James Bloodworth
The Independent
March 1, 2012

Forty years ago, on 28 January 1972, President Richard Nixon signed his “war on drugs” into law. Drugs were “public enemy number one,” said Nixon, and action was necessary because addiction to narcotics had “assumed the dimensions of a national emergency”.

Four decades on, and the global clampdown on drugs continues unabated. From London to Bogota to Kabul, the same disastrous policies are being repeated with the same destructive consequences. As a Global Commission on Drug Policy report released in June 2010 argued, the global war on drugs has resulted in “devastating consequences for individuals and societies around the world”.

In the years since President Nixon’s declaration, the US government has spent trillions of dollars attempting to destroy the illegal drugs trade – both at home and abroad. The U.S. federal government spent over $15 billion dollars in 2010 on the war on drugs, at a rate of around $500 per second. The human consequences are even more troubling. Around 90 per cent of all cocaine consumed in the US comes via Mexico – a place where, since 2006, over 47,000 people have been killed in President Philip Calderon’s violent battle with the drug cartels.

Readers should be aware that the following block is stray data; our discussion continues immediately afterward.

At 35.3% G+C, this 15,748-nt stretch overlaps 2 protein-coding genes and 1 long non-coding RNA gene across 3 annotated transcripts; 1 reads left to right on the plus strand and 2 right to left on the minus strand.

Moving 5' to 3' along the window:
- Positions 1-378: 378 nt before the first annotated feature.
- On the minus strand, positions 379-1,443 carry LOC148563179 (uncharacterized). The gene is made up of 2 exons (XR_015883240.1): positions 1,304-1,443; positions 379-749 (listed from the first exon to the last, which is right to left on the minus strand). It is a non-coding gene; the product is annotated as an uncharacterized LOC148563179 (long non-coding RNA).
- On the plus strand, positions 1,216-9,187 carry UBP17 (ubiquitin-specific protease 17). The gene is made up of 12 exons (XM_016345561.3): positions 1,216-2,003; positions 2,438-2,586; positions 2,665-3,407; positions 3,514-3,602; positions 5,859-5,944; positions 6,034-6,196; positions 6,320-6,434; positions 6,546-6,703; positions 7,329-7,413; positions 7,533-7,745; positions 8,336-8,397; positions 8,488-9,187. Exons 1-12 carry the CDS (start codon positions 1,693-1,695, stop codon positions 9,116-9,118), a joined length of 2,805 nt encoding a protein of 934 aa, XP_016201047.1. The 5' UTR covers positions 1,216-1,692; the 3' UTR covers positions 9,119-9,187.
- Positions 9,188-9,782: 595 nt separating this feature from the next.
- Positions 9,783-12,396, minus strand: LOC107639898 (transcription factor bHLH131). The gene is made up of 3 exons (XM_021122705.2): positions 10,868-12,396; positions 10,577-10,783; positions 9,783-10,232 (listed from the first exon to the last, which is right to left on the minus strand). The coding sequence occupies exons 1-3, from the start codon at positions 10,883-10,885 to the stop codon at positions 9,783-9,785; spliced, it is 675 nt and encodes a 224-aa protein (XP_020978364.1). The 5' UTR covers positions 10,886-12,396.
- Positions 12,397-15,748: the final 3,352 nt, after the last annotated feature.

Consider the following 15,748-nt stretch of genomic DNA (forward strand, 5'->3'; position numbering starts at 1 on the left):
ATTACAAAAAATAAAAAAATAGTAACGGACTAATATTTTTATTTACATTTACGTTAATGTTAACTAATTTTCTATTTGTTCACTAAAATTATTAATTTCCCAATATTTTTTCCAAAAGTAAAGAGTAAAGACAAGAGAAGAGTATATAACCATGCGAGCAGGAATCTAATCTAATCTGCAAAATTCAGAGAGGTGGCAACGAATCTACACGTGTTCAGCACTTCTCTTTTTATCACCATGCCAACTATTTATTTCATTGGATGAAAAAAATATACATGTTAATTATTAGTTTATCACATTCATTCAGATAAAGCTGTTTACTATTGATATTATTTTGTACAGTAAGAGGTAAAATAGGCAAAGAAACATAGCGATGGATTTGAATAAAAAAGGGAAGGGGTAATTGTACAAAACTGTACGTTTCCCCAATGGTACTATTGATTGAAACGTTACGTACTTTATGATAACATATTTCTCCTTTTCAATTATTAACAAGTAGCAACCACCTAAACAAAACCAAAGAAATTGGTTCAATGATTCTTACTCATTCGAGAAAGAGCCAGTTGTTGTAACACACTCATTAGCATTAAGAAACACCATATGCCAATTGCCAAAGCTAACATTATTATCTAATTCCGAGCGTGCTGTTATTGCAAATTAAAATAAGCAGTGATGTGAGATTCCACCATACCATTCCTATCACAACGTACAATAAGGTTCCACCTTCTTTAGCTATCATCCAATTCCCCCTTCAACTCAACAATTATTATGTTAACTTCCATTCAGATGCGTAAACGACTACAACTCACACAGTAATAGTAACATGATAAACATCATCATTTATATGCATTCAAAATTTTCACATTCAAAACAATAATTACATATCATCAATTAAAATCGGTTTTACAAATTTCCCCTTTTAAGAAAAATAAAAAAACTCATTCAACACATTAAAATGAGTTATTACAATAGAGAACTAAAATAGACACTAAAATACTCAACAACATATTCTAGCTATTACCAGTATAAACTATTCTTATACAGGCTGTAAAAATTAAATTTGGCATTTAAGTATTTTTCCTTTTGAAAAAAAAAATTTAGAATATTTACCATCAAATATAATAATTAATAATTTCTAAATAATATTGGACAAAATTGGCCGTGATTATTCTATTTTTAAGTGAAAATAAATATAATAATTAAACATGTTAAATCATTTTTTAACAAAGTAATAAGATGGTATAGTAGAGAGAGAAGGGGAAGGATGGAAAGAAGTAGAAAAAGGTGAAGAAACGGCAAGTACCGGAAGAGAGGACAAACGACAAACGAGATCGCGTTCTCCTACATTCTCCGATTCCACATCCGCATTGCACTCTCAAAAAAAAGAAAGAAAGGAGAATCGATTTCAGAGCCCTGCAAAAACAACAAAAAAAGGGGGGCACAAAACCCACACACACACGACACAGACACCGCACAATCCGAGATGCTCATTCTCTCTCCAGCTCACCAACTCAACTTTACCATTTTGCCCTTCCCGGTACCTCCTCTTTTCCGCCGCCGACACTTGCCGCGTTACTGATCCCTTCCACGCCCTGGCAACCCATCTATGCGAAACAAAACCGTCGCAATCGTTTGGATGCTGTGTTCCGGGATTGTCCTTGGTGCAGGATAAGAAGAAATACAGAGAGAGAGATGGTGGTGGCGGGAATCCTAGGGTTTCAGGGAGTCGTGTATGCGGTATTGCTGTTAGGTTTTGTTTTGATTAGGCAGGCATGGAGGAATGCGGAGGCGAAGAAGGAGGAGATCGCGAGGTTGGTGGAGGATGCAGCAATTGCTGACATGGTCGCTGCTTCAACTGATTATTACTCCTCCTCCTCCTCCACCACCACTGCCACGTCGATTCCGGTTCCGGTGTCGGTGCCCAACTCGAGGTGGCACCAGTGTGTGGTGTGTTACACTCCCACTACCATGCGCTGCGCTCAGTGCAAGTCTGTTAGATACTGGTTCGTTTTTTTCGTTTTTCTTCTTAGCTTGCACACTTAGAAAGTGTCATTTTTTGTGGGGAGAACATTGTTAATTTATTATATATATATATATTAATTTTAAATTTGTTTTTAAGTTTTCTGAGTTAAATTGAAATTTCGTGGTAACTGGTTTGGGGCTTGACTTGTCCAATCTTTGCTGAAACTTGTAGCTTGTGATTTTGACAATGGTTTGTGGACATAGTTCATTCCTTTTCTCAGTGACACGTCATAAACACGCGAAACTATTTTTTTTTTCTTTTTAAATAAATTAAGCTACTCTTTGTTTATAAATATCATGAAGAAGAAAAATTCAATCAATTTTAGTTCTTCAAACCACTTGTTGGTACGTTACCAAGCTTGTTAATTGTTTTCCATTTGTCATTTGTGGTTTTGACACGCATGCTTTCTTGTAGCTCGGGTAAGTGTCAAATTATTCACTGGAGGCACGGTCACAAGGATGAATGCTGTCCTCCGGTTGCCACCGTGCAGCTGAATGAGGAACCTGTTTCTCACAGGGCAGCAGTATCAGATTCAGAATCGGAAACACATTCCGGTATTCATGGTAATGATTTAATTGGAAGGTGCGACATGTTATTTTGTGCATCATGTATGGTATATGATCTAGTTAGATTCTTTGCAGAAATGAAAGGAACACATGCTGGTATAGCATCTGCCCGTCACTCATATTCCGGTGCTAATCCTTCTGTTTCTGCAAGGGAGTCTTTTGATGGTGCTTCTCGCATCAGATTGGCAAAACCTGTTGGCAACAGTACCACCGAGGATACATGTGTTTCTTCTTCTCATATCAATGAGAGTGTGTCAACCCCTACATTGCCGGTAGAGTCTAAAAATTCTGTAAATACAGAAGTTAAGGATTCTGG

In Britain, the consequences of prohibition can be seen on the pallid faces of addicts desperately trying to make eye contact with shoppers on some of London’s busiest streets. Brushing them aside as they ask for change is straightforward enough, but you won’t get rid of them that easily. Nick Davies, in his 2008 book Flat Earth News, cites a confidential Downing Street report leaked to the press in 2005, which claimed black market drug users were responsible for 85 per cent of shoplifting, between 70 and 80 per cent of burglaries and 54 per cent of robberies. Inflated street prices mean a junkie must perpetually steal to fund his or her habit. In one of the many unintended consequences of prohibition, whenever the forces of law bring in a drugs haul the likelihood is they are inadvertently creating a shortage on the streets that will inflate prices further – along with local crime levels.

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